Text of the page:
In one story brilliantly contrived by one of our TV reporters, Josef Adalian, we took Letterman to task for smoking cigars on his show. The story included statements from public health officials decrying Letterman’s smoking habit and admonishing him for setting a poor example for youth.
By September, we were even focusing on the ratings race during weeks when Leno and Letterman were on vacation and their shows were in reruns – something we never would have covered previously. In one over-sized headline published on Sept. 1, we declared: “Jay’s the king of late-night reruns,” accompanied by a subhead: “Leno notches another win while Dave vacations,” implying that Letterman, who was taking a two-week vacation to Leno’s one week off, was loafing while his harder-working rival steadily built an ever-increasing lead. “Letterman’s two-week vacation continues,” the story noted, “while Leno has been hard at work this week.” By this time, Leno had beaten Letterman in four of the preceding seven weeks. My prediction of May 12 had come true. The story of Leno’s rise and diving Dave’s decline should have been coming to a close. But I didn’t let up.
By Oct. 17, it was time for a “Flash-Fax Poll.” This one was headlined: “Dave’s dilemma,” and featured a headshot of a grinning, confident Jay Leno on the left side and on the right, a headshot of Letterman grimacing. “With David Letterman’s ratings declining, the Post wants to know how you feel about him,” said the poll’s text. “What do you suggest Dave should do to reverse his show’s ratings slide?” The poll attracted more than 200 responses and it undoubtedly played a role in what happened next, at least indirectly, as Letterman’s executive producer decided he had had enough of the Post TV section ragging on his show.
For Robert Morton, the straw that broke the camel’s back was not specifically the poll, or one of our overblown headlines, or our contrivances about Letterman’s personal habits such as cigar-smoking, though these were all contributing factors. No, the final straw turned out to be a tiny photo caption. In a short story about Leno, published around the same time as the fax poll, I wrote a caption under a benign headshot of Leno that took direct aim at Letterman, even though this was a rare story about Leno that had nothing at all to do with Letterman and the late-night ratings race. The caption, wholly unrelated to the contents of the story, read: “JAY LENO: Kicking Letterman’s butt.”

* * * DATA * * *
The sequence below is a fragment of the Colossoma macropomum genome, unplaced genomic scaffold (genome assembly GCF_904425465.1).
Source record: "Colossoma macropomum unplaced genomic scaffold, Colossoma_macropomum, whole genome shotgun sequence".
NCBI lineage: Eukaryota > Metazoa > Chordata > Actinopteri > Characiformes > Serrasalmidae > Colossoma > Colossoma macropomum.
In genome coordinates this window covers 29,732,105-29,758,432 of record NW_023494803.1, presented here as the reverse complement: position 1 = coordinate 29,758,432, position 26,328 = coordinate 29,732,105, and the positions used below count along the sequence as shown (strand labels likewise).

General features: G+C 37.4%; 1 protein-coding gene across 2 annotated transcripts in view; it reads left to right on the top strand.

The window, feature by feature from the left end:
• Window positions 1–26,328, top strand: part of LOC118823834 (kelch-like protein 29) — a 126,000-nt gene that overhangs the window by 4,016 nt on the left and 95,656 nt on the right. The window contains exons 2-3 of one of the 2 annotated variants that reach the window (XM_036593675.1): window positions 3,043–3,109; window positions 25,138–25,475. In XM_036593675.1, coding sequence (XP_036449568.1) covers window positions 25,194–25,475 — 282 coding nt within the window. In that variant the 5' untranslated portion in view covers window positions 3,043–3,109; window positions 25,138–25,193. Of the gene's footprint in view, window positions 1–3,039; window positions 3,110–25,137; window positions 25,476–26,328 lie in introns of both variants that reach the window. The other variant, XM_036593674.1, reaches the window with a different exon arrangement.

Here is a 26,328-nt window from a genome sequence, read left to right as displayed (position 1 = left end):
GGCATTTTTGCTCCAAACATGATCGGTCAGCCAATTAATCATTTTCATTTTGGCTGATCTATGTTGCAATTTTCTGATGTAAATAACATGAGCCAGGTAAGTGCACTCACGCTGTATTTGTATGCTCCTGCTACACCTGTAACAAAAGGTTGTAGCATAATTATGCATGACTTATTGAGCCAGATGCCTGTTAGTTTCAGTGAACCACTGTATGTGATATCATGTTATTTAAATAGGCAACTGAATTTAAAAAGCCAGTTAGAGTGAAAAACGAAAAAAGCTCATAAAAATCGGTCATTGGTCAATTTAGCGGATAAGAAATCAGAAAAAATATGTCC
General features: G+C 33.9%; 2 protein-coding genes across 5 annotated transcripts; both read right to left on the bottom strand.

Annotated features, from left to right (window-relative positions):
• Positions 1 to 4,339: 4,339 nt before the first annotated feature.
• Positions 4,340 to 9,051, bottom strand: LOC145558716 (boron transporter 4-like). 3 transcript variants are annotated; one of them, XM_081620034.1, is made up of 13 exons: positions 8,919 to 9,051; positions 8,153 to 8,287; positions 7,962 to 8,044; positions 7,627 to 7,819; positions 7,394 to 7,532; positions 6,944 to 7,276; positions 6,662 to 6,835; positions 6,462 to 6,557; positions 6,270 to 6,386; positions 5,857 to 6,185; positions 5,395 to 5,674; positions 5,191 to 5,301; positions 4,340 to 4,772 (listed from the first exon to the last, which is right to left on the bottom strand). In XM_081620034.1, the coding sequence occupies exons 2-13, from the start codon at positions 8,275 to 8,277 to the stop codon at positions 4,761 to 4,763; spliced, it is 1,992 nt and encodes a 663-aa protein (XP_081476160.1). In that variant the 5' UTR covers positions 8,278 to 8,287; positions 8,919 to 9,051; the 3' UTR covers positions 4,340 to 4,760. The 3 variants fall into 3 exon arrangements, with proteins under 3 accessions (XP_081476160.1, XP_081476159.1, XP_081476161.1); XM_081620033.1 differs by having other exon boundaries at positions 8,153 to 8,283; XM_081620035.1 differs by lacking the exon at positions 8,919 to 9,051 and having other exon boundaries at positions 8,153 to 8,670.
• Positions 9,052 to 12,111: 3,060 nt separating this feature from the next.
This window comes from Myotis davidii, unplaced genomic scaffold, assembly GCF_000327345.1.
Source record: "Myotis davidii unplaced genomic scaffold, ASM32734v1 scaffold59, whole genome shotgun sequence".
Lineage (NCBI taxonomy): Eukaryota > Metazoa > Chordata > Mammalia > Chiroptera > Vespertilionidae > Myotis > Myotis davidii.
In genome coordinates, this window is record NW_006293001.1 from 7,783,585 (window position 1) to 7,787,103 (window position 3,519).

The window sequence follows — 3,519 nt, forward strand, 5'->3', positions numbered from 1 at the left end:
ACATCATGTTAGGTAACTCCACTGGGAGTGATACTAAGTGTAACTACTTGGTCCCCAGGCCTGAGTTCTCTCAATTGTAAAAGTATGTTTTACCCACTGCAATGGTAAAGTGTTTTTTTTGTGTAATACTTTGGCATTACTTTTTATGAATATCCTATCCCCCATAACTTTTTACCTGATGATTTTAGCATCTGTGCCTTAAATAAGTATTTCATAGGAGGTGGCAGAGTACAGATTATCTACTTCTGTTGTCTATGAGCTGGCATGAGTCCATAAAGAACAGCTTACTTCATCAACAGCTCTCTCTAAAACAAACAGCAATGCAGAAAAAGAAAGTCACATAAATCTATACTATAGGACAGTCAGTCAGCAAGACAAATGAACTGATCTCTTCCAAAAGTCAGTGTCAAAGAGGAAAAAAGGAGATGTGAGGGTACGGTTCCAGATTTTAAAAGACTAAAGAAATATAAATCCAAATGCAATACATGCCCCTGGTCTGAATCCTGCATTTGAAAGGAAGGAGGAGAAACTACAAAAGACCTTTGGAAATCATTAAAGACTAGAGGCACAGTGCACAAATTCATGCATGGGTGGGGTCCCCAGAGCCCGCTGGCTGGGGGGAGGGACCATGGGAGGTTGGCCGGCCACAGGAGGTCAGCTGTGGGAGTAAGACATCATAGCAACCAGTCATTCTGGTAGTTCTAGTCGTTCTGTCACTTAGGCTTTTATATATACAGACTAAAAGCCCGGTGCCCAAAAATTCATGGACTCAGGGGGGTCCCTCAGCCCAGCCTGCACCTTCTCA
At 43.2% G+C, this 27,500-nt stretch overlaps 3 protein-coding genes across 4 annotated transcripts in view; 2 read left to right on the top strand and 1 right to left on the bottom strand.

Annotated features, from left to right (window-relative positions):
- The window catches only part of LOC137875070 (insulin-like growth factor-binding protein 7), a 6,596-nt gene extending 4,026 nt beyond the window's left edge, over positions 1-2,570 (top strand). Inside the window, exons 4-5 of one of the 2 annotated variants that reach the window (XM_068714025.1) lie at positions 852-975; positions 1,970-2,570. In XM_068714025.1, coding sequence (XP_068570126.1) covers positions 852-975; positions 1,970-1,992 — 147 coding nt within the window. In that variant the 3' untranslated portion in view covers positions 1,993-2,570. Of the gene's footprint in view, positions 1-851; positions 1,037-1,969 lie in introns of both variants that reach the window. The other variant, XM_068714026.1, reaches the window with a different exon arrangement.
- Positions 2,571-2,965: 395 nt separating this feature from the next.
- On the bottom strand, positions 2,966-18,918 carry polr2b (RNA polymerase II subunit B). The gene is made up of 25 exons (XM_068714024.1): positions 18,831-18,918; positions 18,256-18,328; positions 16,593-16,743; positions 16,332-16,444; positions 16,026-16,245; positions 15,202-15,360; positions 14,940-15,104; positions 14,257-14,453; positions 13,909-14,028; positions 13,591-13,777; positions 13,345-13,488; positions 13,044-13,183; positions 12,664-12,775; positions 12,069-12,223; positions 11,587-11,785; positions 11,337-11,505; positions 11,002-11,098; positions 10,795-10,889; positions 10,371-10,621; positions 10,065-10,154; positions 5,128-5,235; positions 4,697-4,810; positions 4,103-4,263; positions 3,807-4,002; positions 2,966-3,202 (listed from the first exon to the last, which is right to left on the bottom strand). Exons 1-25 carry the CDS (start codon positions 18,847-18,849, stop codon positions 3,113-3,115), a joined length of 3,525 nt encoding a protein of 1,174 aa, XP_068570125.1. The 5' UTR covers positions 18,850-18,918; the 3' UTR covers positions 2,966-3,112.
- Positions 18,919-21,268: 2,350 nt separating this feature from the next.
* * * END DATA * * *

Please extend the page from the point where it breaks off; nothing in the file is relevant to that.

Soon thereafter came a phone call from Morty, who was shrewd enough to recognize that the caption was irrelevant to the story in which it appeared and, it seemed to him, represented a gratuitous and unfair shot at Letterman. He was right, of course, yet I doubt if I admitted it at the time. To his credit, Morty didn’t yell or scream. Instead, he invited me to negotiate a détente. There was only one problem. Morty wanted me to come to his office in the Ed Sullivan Theater building at Broadway and 53rd Street to talk about it. Feeling contrary, I refused and told him, somewhat arrogantly in retrospect, that if he wanted to talk to me, I’m easy to find. All he had to do was come down to the Post at 1211 Sixth Avenue and I would meet with him there. I didn’t tell him this, but I felt that if I went to him, he would benefit from a kind of home-field advantage and I imagined that, in those surroundings, I would feel as if I was being put on the defensive.
A short while later, I received a call from Ken Chandler. Morty had gone over my head. He had called Chandler and told the editor of the Post of my refusal to meet with him and my counter-invitation to hold our peace talks at the Post. Chandler went a step farther. He arranged an appointment for Morty to come down, accompanied by the Letterman show’s outside public-relations representative, Ken Lerer, to meet with a group of Post editors, including me. The meeting was held on Oct. 23. That same day, before it was convened and the conference room was empty, I took the last shot in our war against David Letterman, though I never told a soul about this final act.